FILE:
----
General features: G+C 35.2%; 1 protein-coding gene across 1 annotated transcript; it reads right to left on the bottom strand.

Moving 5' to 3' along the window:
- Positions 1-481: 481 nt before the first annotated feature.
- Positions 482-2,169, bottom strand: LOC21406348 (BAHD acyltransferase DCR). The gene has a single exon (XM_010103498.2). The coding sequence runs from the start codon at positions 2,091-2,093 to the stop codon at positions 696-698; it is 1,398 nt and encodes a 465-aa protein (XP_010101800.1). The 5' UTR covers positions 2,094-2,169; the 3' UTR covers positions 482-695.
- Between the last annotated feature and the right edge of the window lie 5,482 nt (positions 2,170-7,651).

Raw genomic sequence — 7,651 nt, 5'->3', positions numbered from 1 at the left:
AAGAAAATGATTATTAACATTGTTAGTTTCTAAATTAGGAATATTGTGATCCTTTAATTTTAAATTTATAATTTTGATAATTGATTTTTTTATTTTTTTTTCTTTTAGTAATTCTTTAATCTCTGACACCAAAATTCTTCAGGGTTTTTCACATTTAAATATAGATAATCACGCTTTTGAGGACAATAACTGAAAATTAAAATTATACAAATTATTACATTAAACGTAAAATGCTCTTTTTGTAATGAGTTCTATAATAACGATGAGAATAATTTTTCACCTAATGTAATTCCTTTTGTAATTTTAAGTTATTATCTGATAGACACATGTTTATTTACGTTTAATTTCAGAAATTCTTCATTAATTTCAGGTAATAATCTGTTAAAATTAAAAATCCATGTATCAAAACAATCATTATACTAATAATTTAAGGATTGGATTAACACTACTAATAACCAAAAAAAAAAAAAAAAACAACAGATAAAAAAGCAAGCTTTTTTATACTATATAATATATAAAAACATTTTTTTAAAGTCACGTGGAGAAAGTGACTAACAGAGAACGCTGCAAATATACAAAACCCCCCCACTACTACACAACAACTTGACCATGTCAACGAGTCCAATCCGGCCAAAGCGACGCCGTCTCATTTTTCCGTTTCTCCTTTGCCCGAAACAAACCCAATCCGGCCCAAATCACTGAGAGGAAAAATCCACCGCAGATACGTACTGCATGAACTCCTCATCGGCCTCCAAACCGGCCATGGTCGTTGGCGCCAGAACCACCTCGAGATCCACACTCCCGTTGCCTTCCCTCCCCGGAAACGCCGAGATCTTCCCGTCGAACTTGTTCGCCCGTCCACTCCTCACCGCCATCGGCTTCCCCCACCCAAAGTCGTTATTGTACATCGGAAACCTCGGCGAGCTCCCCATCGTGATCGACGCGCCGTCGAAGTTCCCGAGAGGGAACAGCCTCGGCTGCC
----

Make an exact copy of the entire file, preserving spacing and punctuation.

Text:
General features: G+C 35.2%; 1 protein-coding gene across 1 annotated transcript; it reads right to left on the bottom strand.

Moving 5' to 3' along the window:
- Positions 1-481: 481 nt before the first annotated feature.
- Positions 482-2,169, bottom strand: LOC21406348 (BAHD acyltransferase DCR). The gene has a single exon (XM_010103498.2). The coding sequence runs from the start codon at positions 2,091-2,093 to the stop codon at positions 696-698; it is 1,398 nt and encodes a 465-aa protein (XP_010101800.1). The 5' UTR covers positions 2,094-2,169; the 3' UTR covers positions 482-695.
- Between the last annotated feature and the right edge of the window lie 5,482 nt (positions 2,170-7,651).

Raw genomic sequence — 7,651 nt, 5'->3', positions numbered from 1 at the left:
AAGAAAATGATTATTAACATTGTTAGTTTCTAAATTAGGAATATTGTGATCCTTTAATTTTAAATTTATAATTTTGATAATTGATTTTTTTATTTTTTTTTCTTTTAGTAATTCTTTAATCTCTGACACCAAAATTCTTCAGGGTTTTTCACATTTAAATATAGATAATCACGCTTTTGAGGACAATAACTGAAAATTAAAATTATACAAATTATTACATTAAACGTAAAATGCTCTTTTTGTAATGAGTTCTATAATAACGATGAGAATAATTTTTCACCTAATGTAATTCCTTTTGTAATTTTAAGTTATTATCTGATAGACACATGTTTATTTACGTTTAATTTCAGAAATTCTTCATTAATTTCAGGTAATAATCTGTTAAAATTAAAAATCCATGTATCAAAACAATCATTATACTAATAATTTAAGGATTGGATTAACACTACTAATAACCAAAAAAAAAAAAAAAAACAACAGATAAAAAAGCAAGCTTTTTTATACTATATAATATATAAAAACATTTTTTTAAAGTCACGTGGAGAAAGTGACTAACAGAGAACGCTGCAAATATACAAAACCCCCCCACTACTACACAACAACTTGACCATGTCAACGAGTCCAATCCGGCCAAAGCGACGCCGTCTCATTTTTCCGTTTCTCCTTTGCCCGAAACAAACCCAATCCGGCCCAAATCACTGAGAGGAAAAATCCACCGCAGATACGTACTGCATGAACTCCTCATCGGCCTCCAAACCGGCCATGGTCGTTGGCGCCAGAACCACCTCGAGATCCACACTCCCGTTGCCTTCCCTCCCCGGAAACGCCGAGATCTTCCCGTCGAACTTGTTCGCCCGTCCACTCCTCACCGCCATCGGCTTCCCCCACCCAAAGTCGTTATTGTACATCGGAAACCTCGGCGAGCTCCCCATCGTGATCGACGCGCCGTCGAAGTTCCCGAGAGGGAACAGCCTCGGCTGCC